This is not my take on who is right or wrong. Nor is it my take on what the right thing to do is in this situation. Simply an observance on the power of social media in relation to this tragic event.
One shimmer of light. If I had to look for one through the entire event of April 27, Freddie Gray’s funeral day, it would be the power of social media on how we consume news.
I woke up yesterday, 4/28 – the day after Freddie Gray’s funeral, ready to tackle my work. No meetings on the schedule, simply getting stuff done. (If my boss is reading, you saw that I stayed late, so what I’m about to talk about didn’t affect performance.)
When I opened my computer at work, I did the usual, scrolled through the news. Opened up Feedly, read a few of the latest posts about social media best practices, and then of course followed up on what had occurred in Baltimore. So I did what I normally do when these events happen…
A quick Twitter search. #Baltimore. I started scrolling. I found videos of the destruction and the rioting. Probably the one that fired me up the most was this one… [WARNING: This footage is raw and has NSFW language.]
Destroying buildings. People fighting each other. Arguments with cops. At some points it looks like rioters are antagonizing the police to a point where the cop would react to give them a reason to fight. Best way to describe my feelings after viewing videos like this – I was heated.
I thought to myself, “How can people react this way?” “I understand being angry. I’ll never understand what it’s like to grow up in their situation. But how can you be so angry to harm your neighborhoods?” I even texted my wife…
I couldn’t understand this, and my understanding was that no one protested, they rioted. The city burned.
What if I didn’t have the whole story?
Lunch break came, and I watched this Featured Periscope story by Paul Lewis. (Thank goodness I downloaded this app, I love it.)
It’s a long one. Sorry for the vertical video, but that is how Periscope works. Every word she said made me feel better. It’s just one person, but it showed me that not everyone there is trying to change things through violence.
You know what else it gave me? PERSPECTIVE.
To paraphrase the wonderful woman in the video – I was in the 4th grade when we had riots due to Martin Luther King Jr’s death. A few years later, the early 70s, our city came together. We had different neighborhoods, but we were at peace. But then… crack came in.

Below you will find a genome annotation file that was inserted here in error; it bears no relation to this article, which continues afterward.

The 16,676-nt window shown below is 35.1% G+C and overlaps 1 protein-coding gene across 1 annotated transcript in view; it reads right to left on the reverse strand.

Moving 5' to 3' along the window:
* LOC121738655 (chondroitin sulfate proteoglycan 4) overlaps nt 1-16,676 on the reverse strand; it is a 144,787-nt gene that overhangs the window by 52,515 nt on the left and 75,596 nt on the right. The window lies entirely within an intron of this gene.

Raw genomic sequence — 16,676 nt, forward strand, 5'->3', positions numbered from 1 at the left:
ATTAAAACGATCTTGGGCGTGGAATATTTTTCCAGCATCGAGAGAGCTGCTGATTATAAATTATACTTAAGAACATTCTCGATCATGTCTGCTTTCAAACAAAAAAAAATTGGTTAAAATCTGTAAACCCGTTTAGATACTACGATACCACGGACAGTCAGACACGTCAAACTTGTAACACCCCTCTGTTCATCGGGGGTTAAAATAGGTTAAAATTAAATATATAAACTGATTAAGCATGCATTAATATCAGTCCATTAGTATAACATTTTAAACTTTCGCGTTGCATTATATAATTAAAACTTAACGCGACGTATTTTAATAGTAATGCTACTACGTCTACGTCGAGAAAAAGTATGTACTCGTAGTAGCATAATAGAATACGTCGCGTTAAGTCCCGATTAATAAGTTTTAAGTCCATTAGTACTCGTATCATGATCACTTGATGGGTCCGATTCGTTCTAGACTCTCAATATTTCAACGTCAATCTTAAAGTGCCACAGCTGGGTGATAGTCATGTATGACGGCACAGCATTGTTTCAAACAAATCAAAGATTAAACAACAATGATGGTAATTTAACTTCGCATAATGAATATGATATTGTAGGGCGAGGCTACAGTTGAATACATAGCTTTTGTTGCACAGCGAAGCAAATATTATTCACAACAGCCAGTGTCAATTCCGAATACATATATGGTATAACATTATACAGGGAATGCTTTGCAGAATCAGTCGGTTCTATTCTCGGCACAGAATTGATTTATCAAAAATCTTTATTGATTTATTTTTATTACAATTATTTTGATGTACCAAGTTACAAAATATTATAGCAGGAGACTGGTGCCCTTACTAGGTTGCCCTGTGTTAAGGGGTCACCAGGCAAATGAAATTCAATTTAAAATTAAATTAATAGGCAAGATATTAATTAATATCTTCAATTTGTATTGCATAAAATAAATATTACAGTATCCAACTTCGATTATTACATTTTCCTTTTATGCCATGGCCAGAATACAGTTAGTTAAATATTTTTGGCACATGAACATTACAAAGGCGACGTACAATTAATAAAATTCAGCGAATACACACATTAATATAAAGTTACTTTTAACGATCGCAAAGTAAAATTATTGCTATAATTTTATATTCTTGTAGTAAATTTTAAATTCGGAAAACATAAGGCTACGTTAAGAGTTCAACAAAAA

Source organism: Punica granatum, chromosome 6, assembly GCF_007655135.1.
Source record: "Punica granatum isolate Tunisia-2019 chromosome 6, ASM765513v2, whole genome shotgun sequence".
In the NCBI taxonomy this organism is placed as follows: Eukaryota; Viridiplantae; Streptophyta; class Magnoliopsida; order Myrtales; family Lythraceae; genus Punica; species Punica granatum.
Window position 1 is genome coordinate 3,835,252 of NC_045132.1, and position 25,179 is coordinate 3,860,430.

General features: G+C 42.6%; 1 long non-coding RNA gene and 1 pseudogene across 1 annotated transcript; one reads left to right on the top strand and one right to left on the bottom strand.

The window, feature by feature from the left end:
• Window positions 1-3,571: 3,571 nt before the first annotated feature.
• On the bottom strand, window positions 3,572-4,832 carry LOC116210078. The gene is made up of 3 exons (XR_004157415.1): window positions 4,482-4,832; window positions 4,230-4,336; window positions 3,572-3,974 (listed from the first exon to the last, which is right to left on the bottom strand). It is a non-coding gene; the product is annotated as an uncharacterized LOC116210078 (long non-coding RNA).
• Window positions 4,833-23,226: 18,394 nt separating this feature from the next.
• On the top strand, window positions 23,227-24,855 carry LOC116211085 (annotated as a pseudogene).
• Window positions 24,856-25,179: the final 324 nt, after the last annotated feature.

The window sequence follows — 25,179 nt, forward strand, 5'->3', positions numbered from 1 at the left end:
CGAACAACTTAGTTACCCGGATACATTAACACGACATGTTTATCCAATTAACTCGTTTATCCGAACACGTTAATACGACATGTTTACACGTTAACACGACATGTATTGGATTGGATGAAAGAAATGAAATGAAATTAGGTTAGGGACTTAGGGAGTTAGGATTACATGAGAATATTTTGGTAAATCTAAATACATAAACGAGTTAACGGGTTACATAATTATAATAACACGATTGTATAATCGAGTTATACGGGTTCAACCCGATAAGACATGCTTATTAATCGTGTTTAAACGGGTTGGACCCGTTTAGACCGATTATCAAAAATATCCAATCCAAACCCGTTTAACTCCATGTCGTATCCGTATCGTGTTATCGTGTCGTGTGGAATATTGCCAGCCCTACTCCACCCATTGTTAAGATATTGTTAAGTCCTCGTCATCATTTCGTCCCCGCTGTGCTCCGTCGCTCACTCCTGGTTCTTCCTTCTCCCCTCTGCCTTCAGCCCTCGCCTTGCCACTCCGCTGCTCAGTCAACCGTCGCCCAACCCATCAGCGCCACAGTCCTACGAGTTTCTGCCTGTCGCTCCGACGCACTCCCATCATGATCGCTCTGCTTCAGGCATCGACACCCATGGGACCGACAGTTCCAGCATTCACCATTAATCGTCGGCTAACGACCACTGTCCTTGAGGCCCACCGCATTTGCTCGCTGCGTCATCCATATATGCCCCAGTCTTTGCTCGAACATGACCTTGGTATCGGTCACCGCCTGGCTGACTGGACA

These kids are the grandchildren of the first crack users. Many of them, they do not have a family structure at home.
Boom. A dose of reality, and another reason, why I like to take a moment before reacting. People who spout on social media often want to be the first one with their particular opinion. This leads to speaking out of turn, speaking before you know the story. More on that later…
As the afternoon went on, I saw this from Ray Lewis.
Another vertical video, sorry. But another message, a fatherly message. An individual who, sure, had some history with the law, but Ray Lewis is heralded by many young adults in Baltimore. They grew up loving him. This was another refreshing video to watch.
And here is one last video that sealed the deal for me…
Three rival gangs. The early “news” was that they had an agreement together to fight the cops. The REAL NEWS, news that took the time to hear both sides, found out differently. Their truce was to show solidarity in protest… peaceful protest.
Whew. What a day.
I say that, not in trying to describe April 27 in Baltimore, but in description of my own day. I first consumed the news of the riots, the destruction, the mobs, the fights, and I was irate. Mad at the people of Baltimore for they way they would act, and for that early judgement, I apologize.
Now allow me to please ask all of you reading this right now a simple question. You are all consumers of media. Print, radio, billboards, TV commercials, news stations, Instagram posts, Vines, tweets, Facebook posts, and more. Opinions are everywhere, and facts are thrown in between. How do you choose who to follow in all of these media outlets?
We get a first-hand look at what is going on, but we are also a victim of our choice on who to follow. If you don’t seek out both sides of the coin, you’ll have a one-sided opinion. If you only follow, fan, subscribe people who think like you, then you won’t be pushed to get a 360 degree view of any situation.
This is one tragic event out of many that happened before and many that will happen in the future, but my one request – seek out both sides of any story.
News channels are giving us what they think we want. Maybe we need to be more vocal about hearing the whole story a half day later, than one part of the story 140 characters after it happens.